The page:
The Donald Trump campaign announced it has formed a Native American Coalition in the last week of the presidential race. The coalition was created on October 30 with little fanfare. In a press release on the Trump website it was made public that Congressman Markwayne Mullin (R-OK), a member of the Cherokee Nation of Oklahoma, is the Chair of Trump’s Native American Coalition.
“The coalition actually started as an advisory committee,” said Mullin, who said the first meeting of the advisory committee was in early September. “What we fight for in Indian country is less regulations, and that is what our father’s fathers fought for; and when you think about that there is only one clear choice – Trump.”
Fleming Begaye Sr. was tabbed Honorary Chair of the coalition. He is a member of the Navajo Nation and a Navajo Code Talkers of World War II. He was October 30 in the announcement at donaldjtrump.com, “Native Americans need a federal government that gets out of the way of small business. As an independent and successful small businessman, I crossed the line this week and voted for Mr. Trump.”
Other notable names who have joined the Trump coalition are former BIA chief Ross Swimmer of the Cherokee Nation, former Poarch Band of Creek Indians Chairman Eddie Tullis, and New Mexico State Representative Sharon Clahchischilliage from the Navajo Nation. But the total number of people in the coalition according to the press release was 27.
“As a local elected official, I am outraged that Indian country is prevented from harnessing our own energy resources by ever-increasing regulations,” Clahchischilliage said. “The Trump administration will ease restrictions on American energy reserves worth trillions of dollars. Together we will block the bureaucrats holding Native American businesses back and bring new jobs into our communities.”
“I’m very surprised that Trump has Native Americans that are supporting him for president,” said Henry Silentman, Chairman of the Democratic Party of San Juan County in New Mexico. He is also a member of the Navajo Nation. “I don’t think he espouses our Native values. I think it is a shallow effort to get Native American support. In our neck of the woods (the Navajo reservation) Hillary [Clinton] is getting a large block of the vote.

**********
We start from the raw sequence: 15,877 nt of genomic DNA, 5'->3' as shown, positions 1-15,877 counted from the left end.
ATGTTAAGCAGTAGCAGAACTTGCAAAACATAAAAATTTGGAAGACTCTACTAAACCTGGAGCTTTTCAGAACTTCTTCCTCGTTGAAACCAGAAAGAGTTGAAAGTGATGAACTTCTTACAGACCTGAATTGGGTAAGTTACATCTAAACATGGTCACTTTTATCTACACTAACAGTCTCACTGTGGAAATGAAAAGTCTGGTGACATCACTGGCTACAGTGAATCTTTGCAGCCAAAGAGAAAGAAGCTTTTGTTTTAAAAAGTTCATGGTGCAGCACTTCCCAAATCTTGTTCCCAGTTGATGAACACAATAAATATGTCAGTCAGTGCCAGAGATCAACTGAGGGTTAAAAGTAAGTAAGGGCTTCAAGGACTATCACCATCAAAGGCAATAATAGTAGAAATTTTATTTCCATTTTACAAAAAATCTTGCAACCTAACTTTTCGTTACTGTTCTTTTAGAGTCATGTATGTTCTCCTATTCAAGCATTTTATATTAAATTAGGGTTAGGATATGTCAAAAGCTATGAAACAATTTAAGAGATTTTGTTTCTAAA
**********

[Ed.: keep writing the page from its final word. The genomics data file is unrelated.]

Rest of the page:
“He hasn’t made any comment on the pipeline protest and the things that are happening in North Dakota,” Silentman said. “I understand he has money invested in the pipeline. (If elected) he is going to be working for big corporations – oil and gas. His Native supporters are those who support oil and gas development because we have it, but it’s a finite resource. Trump has not made any comments about how he is going to help Native Americans.”
“The big issue for me is trust land. That’s something me and the Trump campaign have had conversations about and will continue to have conversations about,” Mullin said. “The tribes that need it the most are the ones outside of the metropolitan areas, who may not have the ability to have a casino. However, they’re walking on top of ground that has all kinds of natural resources and fossil fuels.
“We have an ear with Trump and he’s listening,” Mullin said. “Most people in Washington don’t understand the issues in Indian country. You have to inform people and that’s the same way with Trump. He’s not going to learn it overnight. He’s relying on our counsel.”